Re. Buffy/Spike, I think Spike is possibly my greatest TV villain ever (with the exception perhaps of Cigarette Smoking Man from The X Files) but Davies had an ideal opportunity to emulate but surpass Spike by introducing The Master last series. And for a while it showed potential, but for me they just didn't pull it off.

Madam Miaow said...

I thought it was hilariously wrong when they tried to turn the runty sidekick in Torchwood into a Spike and only succeeded in making him look even more of a todger-tugger than he is already.

It requires a light touch and a deft hand at reversing character types and Russell is no great shakes.

(Sorry for all the wanker metaphors.)

Madam Miaow said...

"... they just didn't pull it off."

Indeed they didn't. (Fnaarff!)

Louisefeminista said...

I admit C4 made, around 10 yrs ago and by the same team who brought us This Life, the sheer brilliant Ultraviolet. It was fighting vampires, secret organisation, main protagonist getting sucked in the never world of fighting pesky vampires..yada yada.. and had a good script.

It may have starred Jack Davenport but it was a real under-rated gem and they only did one series.

I didn't miss an episode...the special effects weren't great but the script and acting made up for it.

Madam Miaow said...

Sorry, what I should have made clear was that The League of Gentlemen was the best British TV series of recent years. But I'll keep an eye open for The Wire, Phil.

For me, the best TV series, including the US, would have to be Buffy.

Ultraviolet. Hmmm. Really not sure about that. Someone gave me the DVD and I got one and a bit episodes in when I ejected it from the machine, from home, from my life, for evah. It seemed very .... well, English in all the worst ways.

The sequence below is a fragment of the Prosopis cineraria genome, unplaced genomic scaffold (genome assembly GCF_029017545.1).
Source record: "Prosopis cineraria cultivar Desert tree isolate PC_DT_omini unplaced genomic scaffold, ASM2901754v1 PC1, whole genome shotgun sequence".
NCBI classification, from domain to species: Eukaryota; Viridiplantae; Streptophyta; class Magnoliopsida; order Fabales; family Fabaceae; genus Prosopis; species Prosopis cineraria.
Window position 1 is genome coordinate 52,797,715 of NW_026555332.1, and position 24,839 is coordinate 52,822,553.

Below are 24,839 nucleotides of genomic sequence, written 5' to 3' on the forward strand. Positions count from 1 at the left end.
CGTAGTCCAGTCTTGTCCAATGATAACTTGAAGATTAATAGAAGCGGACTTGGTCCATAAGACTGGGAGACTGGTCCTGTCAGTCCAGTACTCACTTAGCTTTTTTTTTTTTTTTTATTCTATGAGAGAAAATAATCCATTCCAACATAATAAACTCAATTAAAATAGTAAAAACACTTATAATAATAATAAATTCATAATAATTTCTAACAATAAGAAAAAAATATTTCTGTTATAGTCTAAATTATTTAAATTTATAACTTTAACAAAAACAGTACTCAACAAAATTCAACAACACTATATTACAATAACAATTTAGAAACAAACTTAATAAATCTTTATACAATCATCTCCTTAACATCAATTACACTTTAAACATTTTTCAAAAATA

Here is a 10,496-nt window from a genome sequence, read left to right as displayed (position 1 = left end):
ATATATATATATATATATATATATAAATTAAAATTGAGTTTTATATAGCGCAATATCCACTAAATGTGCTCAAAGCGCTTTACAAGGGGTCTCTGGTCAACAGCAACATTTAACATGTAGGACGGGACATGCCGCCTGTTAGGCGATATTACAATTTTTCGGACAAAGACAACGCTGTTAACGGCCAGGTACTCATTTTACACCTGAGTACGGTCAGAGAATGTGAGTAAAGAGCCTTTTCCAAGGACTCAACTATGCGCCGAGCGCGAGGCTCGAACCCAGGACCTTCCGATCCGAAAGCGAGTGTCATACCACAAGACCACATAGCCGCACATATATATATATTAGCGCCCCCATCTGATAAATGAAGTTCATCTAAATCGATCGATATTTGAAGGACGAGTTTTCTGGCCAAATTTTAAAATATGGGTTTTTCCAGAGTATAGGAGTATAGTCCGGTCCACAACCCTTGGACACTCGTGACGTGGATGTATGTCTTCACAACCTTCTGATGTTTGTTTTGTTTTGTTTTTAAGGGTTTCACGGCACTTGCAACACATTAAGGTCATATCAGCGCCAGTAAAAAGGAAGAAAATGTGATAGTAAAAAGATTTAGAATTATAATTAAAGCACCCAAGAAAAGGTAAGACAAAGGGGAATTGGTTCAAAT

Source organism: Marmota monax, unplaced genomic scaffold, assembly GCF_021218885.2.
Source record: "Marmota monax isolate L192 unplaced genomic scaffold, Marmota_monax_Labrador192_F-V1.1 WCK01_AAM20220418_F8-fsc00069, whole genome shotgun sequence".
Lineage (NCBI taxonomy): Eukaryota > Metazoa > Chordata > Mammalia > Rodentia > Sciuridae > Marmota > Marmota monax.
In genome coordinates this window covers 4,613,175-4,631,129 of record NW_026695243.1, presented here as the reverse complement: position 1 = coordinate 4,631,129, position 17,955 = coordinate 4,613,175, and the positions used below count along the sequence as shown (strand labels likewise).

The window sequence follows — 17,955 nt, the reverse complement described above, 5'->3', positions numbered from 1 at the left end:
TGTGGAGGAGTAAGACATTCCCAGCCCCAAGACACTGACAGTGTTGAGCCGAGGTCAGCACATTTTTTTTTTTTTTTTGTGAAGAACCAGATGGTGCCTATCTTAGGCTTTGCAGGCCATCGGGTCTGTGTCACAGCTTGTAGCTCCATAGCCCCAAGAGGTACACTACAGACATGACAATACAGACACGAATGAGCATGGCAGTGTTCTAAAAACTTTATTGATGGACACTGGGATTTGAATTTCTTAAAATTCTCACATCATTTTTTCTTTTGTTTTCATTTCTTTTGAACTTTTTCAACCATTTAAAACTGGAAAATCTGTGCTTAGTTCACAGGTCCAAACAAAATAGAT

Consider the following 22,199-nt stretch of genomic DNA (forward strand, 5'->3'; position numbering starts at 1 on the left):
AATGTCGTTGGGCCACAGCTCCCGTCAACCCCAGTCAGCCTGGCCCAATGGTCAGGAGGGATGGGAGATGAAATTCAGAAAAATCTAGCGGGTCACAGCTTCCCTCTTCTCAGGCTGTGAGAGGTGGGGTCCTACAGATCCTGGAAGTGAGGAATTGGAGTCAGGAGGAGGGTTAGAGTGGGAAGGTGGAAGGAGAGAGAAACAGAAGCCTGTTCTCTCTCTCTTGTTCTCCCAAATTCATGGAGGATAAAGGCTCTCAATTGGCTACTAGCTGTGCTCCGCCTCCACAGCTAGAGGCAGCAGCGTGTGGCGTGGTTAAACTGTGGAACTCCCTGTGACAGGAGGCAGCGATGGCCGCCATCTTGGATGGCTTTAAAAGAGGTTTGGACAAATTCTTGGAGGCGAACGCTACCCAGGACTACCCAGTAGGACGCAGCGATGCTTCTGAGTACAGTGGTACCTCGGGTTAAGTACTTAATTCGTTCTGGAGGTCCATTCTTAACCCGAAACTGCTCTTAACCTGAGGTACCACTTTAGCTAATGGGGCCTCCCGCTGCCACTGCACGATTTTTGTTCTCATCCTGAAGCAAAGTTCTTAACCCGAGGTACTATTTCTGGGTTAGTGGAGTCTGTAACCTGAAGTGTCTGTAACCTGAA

Louisefeminista said...

"It seemed very .... well, English in all the worst ways".

Yeah, you are probably right but, rather like me finding Cap'n Jack desirable, I don't why I liked Ultraviolet.....and I don't even like Jack Davenport. Dunno, totally unfathomable...

Though I do agree with you that Buffy is the best TV series.

Lioness said...

You might have a point about Davies stealing from Whedon if Whedon had actually invented any of those tropes. As it is, both men play with story ideas that go back thousands of years. Kuddos to both for giving them a modern update.

Madam Miaow said...

Hello, Lioness. Thanks for posting.

Joss Whedon just seemed to pull everything together in a way that was both emotionally and intellectually satisfying. I loved the architechture of Buffy, not to mention Angel, where he had one big arc across seven series. Then each series had it's own throughline and character development. And each programme had its own arc.

Davies seems incapable of getting under the skin of the Dr Who series and giving it an anatomy that all works together. So we have varous bits and pieces that look fantastic on their own but it all hangs wrong.

It's also set at the same feverish pitch with none of Buffy's wit, pacing and subtlety.

Buffy's stories worked on so many different levels, all exploring and illuminating real moral and psychological dilemmas you face in everyday life and giving you the strength and power to find your own inner Buffy. For me, this is one of the aspects of the show that made it extraordinary.

I watched League of Gentlemen's Apocalypse again last night. It had few, if none, of the problems of Dr Who so I know that the Brits can do it. But I'm still waiting for Davies to get it together.

BTW, nice silversmithing.

Louisefeminista said...

(Sigh) You have made a Spike fan very VERY happy seeing those pics (sigh).... I will sleep well tonight.

But I do miss the bleached blonde hair...

Happy New Year to you, Madam Miaow!

V said...

Phil's dead right about the The Wire...I'm a late comer but completely stunned by how good it is.

Madam Miaow said...

OK, now I definitely want to catch it. Please let me know, anyone, if it turns up again.

Happy new year, all.